Canada is the only G7 country that does not have a plan for universal vaccination coverage, and this is putting the health of its citizens at risk, says the Academy of Medical Royal Colleges, which released its newest report on the topic this week. “Canada’s position is that the public health response to a disease outbreak should be geared to local conditions,” the report says. That means, for example, that vaccinating against various diseases in different parts of the country isn’t always the best way to stop an outbreak. This isn’t to say that “we don’t need vaccination. What we are doing is a distribution of medications, not a distribution of health workers,” said Dr. Jad Moumouni, one of the leaders of the steering committee.
Where do the guidelines for when to vaccinate differ from the U.S.? The report mentions a “Zika vaccination program that recommended certain pregnant women get vaccinated in late 2017.” But those guidelines differed from one region to another, and could change again when the virus takes off there. “If vaccination is proven to be ineffective in eliminating a disease, policies should be revised,” the report says. That means, for example, that Quebec should have high vaccination rates for people at risk of catching Zika, whereas residents of the B.C. Lower Mainland should focus on vaccinating pregnant women.
With more than 1.2 billion people—or about two-thirds of the globe’s population—at risk for the three most common vaccine-preventable diseases, the report urges the government to prioritize vaccination for everyone. The grand-sounding goal of universal vaccination never comes with a good dose of reality. Who is the majority of society that would have to be vaccinated to achieve the goal? If the vaccines were free, how would that benefit the government’s bottom line, and what would it cost to provide to residents who weren’t vaccinated? Many people work, and could find another way to cover the cost. Others, such as domestic violence victims and women in prisons, could go unvaccinated in their homes, and the government would have to step in, often at great expense. The U.S. works under more reasonable incentives, offering community vaccination against several diseases, for example.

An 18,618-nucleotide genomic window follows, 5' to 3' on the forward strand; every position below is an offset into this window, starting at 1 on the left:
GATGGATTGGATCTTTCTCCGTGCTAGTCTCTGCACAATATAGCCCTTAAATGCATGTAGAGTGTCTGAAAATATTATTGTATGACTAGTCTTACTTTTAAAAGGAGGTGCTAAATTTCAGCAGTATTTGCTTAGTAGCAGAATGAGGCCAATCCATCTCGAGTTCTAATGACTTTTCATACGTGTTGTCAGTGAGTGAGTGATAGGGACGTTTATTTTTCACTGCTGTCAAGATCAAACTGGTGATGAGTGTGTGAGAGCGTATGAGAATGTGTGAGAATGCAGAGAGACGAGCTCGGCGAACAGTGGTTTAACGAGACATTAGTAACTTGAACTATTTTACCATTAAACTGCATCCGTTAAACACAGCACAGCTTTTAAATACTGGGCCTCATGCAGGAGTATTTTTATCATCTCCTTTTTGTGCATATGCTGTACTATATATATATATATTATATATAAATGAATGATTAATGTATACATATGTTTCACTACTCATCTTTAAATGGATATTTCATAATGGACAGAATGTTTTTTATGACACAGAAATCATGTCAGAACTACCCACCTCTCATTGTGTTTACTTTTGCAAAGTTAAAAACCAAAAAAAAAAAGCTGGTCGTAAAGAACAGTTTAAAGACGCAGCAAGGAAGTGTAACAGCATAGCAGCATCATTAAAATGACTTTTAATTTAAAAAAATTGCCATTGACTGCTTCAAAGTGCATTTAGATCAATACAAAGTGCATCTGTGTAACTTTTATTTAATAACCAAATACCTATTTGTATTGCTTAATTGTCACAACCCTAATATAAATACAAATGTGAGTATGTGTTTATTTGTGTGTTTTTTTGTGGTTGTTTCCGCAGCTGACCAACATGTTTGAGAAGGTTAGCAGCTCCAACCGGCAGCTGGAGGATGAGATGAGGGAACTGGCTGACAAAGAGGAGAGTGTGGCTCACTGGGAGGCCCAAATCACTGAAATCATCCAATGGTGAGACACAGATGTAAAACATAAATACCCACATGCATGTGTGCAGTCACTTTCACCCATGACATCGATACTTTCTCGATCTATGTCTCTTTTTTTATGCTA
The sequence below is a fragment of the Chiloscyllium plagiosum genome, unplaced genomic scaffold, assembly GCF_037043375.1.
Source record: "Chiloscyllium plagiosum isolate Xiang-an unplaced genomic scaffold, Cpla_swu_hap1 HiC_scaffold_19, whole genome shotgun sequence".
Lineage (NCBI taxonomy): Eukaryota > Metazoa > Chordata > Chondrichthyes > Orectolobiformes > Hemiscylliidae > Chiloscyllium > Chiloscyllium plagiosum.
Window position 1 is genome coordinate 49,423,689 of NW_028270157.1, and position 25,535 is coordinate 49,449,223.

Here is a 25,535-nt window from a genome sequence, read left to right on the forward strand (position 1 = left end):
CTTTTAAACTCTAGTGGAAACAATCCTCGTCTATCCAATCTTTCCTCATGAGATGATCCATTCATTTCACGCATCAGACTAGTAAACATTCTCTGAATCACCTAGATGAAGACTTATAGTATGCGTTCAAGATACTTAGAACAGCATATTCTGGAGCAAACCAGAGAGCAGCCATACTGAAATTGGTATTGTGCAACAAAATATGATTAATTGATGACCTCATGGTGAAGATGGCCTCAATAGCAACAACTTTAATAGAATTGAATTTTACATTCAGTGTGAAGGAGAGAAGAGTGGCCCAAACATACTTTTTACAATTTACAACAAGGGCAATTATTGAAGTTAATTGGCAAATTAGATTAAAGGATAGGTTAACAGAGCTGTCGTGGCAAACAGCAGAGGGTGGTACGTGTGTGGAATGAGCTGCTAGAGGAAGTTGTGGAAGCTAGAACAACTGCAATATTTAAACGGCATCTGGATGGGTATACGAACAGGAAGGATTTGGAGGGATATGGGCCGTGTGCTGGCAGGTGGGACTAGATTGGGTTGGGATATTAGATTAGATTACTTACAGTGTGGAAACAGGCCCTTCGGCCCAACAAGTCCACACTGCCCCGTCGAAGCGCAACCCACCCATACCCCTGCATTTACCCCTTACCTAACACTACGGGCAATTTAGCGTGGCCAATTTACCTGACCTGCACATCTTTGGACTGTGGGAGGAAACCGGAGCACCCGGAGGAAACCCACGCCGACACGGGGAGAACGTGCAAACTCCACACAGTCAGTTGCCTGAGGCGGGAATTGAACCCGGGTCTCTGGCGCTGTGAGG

While vaccination isn’t cheap, it’s still a better investment than the costs of keeping people alive when they are sick. Beyond denying access to health care, the threat of widespread public health scares like those of whooping cough or measles makes it hard for people to learn to defend themselves against potentially dangerous health issues. Remember, whooping cough can cause young children to stop breathing, or even kill them. Luckily, it’s relatively uncommon in the U.S., and has recently dropped off a lot. And measles? It makes a return too easily, thanks to so many countries getting the virus at the same time.
We know that only a small fraction of people are likely to get any of these diseases. That’s great. But if we really want the whole world to be protected, we’re going to have to start getting the rest of the population vaccinated. Unless that means war.
Read the full report here.
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